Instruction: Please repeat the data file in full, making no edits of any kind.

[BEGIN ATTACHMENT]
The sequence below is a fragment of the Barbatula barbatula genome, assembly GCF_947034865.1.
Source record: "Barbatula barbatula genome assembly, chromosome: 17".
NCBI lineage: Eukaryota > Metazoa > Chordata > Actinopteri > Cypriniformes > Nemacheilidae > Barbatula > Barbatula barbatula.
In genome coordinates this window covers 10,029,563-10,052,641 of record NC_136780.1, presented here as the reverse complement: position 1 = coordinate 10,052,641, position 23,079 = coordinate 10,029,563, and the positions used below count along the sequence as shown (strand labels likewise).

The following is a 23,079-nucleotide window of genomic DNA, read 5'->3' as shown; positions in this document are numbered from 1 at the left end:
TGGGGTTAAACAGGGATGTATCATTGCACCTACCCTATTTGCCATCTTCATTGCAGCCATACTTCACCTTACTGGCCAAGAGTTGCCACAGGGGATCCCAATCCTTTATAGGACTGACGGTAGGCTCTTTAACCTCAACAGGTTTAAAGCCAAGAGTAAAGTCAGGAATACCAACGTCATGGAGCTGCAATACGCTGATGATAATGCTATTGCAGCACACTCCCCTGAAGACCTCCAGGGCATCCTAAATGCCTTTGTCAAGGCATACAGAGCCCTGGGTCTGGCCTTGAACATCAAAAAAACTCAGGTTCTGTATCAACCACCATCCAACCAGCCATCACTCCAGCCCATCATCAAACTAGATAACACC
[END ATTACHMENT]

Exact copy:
The sequence below is a fragment of the Barbatula barbatula genome, assembly GCF_947034865.1.
Source record: "Barbatula barbatula genome assembly, chromosome: 17".
NCBI lineage: Eukaryota > Metazoa > Chordata > Actinopteri > Cypriniformes > Nemacheilidae > Barbatula > Barbatula barbatula.
In genome coordinates this window covers 10,029,563-10,052,641 of record NC_136780.1, presented here as the reverse complement: position 1 = coordinate 10,052,641, position 23,079 = coordinate 10,029,563, and the positions used below count along the sequence as shown (strand labels likewise).

The following is a 23,079-nucleotide window of genomic DNA, read 5'->3' as shown; positions in this document are numbered from 1 at the left end:
TGGGGTTAAACAGGGATGTATCATTGCACCTACCCTATTTGCCATCTTCATTGCAGCCATACTTCACCTTACTGGCCAAGAGTTGCCACAGGGGATCCCAATCCTTTATAGGACTGACGGTAGGCTCTTTAACCTCAACAGGTTTAAAGCCAAGAGTAAAGTCAGGAATACCAACGTCATGGAGCTGCAATACGCTGATGATAATGCTATTGCAGCACACTCCCCTGAAGACCTCCAGGGCATCCTAAATGCCTTTGTCAAGGCATACAGAGCCCTGGGTCTGGCCTTGAACATCAAAAAAACTCAGGTTCTGTATCAACCACCATCCAACCAGCCATCACTCCAGCCCATCATCAAACTAGATAACACC